From: Joel de Guzman (joel_at_[hidden])
Date: 2007-10-08 19:24:54
Simonson, Lucanus J wrote:
> Marco wrote:
>> If I can ask, why do you preferred subclassing instead of composition?
>> Could 'b' be a member of 'a' instead?
>> Perhaps to access protected members of class b otherwise inaccessible?
>> In another part of your thread you say inerithance is public just
>> because of a limitation in MS compiler, so your intention would be to
>> use private inerithance, so you don't think at 'a' as is 'b' but in is
>> implemented in terms of 'b', is this correct?
> This is the kind of question I wanted asked. Gyuszi suggested
> composition early on. I don't really have a good rationale for choosing
> inheritance over composition. At the time, private inheritance was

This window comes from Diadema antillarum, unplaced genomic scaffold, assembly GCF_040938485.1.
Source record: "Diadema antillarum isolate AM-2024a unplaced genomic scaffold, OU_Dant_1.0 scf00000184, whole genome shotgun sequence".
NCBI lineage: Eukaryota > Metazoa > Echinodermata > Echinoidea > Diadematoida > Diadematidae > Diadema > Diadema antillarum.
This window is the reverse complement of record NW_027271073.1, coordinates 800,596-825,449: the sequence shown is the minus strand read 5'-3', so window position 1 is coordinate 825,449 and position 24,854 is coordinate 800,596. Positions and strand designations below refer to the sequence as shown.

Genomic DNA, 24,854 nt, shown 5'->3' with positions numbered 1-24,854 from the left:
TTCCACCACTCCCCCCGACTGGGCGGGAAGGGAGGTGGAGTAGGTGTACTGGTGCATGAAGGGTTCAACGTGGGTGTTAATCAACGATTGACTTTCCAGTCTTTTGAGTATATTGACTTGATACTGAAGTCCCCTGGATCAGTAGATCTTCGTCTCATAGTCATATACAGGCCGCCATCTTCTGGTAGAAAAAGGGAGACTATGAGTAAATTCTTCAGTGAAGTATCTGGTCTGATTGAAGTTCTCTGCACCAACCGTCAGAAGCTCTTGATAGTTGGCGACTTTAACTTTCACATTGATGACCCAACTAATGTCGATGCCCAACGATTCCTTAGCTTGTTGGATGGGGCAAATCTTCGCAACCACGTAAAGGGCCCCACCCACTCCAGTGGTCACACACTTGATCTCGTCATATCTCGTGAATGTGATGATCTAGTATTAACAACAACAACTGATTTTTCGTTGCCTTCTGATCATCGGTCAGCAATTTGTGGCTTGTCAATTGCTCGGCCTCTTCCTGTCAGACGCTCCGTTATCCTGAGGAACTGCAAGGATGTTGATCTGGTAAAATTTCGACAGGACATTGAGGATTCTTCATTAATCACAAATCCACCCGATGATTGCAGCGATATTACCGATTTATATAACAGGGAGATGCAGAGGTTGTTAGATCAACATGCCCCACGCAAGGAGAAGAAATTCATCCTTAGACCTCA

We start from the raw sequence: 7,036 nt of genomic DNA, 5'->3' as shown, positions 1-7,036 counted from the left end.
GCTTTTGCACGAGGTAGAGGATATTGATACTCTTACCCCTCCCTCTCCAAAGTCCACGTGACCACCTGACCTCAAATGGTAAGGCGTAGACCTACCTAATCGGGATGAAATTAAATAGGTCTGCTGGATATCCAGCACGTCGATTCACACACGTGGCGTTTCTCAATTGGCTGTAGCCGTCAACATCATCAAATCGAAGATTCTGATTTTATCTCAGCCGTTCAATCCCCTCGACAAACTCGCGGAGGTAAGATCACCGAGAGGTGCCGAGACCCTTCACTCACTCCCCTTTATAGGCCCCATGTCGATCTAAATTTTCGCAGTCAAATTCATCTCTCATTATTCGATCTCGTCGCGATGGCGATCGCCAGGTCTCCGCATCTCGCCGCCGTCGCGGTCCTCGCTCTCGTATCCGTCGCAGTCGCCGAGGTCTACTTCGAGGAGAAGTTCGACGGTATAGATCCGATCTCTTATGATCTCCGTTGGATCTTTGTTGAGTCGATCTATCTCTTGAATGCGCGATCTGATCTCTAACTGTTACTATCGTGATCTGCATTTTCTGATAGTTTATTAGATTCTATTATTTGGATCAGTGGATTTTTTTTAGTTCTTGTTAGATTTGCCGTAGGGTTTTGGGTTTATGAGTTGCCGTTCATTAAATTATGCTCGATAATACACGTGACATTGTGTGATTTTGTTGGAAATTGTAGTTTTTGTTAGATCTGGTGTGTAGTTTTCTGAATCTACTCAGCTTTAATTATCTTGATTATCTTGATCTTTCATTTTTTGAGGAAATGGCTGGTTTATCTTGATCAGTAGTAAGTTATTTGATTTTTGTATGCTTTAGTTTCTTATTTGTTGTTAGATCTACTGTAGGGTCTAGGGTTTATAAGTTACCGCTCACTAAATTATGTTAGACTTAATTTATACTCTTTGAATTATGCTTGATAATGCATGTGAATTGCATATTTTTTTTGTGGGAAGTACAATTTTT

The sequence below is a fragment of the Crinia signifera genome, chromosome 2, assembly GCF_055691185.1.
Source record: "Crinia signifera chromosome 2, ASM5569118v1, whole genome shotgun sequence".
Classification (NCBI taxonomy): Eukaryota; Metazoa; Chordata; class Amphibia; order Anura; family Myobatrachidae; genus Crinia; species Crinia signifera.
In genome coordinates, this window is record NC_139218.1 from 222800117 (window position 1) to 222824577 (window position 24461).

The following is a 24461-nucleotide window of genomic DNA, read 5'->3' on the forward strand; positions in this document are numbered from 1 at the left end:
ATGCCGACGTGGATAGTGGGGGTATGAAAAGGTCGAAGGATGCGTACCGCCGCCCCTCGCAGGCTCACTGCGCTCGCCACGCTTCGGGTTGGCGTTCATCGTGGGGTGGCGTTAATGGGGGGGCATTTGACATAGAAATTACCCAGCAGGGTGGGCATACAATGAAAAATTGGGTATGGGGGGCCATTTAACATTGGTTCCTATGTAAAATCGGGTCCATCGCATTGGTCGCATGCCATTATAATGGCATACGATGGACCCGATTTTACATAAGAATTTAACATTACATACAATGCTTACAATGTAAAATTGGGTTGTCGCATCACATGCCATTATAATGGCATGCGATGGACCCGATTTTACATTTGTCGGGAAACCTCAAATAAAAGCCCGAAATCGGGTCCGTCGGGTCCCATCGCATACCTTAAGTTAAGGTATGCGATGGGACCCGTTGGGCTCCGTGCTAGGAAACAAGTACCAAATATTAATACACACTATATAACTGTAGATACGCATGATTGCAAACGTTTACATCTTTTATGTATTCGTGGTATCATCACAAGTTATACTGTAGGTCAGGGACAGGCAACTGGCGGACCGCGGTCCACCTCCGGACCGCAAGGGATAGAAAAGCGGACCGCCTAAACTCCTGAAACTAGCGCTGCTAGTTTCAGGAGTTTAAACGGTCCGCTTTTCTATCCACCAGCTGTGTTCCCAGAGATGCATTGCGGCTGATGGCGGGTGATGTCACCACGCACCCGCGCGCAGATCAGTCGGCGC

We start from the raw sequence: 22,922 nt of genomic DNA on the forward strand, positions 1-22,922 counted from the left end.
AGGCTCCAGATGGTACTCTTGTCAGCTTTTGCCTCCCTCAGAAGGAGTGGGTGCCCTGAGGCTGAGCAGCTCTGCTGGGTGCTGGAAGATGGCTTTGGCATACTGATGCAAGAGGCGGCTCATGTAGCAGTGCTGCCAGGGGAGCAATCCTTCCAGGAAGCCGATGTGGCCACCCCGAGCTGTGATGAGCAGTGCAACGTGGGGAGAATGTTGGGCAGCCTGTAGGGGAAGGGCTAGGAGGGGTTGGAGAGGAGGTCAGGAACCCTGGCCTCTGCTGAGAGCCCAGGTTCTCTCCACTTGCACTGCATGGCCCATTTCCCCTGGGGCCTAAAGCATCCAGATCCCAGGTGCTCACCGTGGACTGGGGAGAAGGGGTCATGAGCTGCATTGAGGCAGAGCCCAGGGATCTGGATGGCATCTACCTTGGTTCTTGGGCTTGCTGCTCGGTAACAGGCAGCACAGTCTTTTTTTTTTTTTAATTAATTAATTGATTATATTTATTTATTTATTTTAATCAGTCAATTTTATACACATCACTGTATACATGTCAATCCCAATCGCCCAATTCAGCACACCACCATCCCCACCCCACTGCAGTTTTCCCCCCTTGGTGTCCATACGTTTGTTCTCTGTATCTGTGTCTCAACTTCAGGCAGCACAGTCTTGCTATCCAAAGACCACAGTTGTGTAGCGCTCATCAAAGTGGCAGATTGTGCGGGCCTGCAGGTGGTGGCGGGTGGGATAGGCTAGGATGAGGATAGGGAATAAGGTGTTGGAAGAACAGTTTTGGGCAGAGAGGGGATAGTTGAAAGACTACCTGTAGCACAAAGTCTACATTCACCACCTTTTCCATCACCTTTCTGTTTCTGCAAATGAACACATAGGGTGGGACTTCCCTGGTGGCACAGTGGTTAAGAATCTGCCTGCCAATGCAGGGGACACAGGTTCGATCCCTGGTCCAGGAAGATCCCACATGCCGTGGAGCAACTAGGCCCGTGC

> working fine in gcc 4.2.0 and I was able to make the design pattern
> using inheritance from the template parameter do everything I wanted. I
> didn't need to access protected members of b. You are correct that I
> could have made the design pattern work equally well, perhaps better,
> using composition instead of inheritance. All that I need is for a to
> be able to safely cast to b and visa-versa. I specifically made this
> type of code change easy to make by abstracting away the mechanism for
> accessing the data, but what benefit would I get from changing the
> design pattern to use composition instead of inheritance? It just isn't
> clear to me what it is about inheritance that is objectionable in this
> case. Perhaps this is a learning opportunity for me.
Ok I posted something but realized I wasn't answering your question
why inheritance (nor composition) is desirable when adapting.
Here's a strong case...
I have a legacy API with an opaque point type:
struct point; // hah! opaque, details hidden
// getter API
float get_x(point const&);
float get_y(point const&);
Another example would be STL iterators where a pointer can
model a random access iterator. Nope, you can't subclass from
-- Joel de Guzman http://www.boost-consulting.com http://spirit.sf.net
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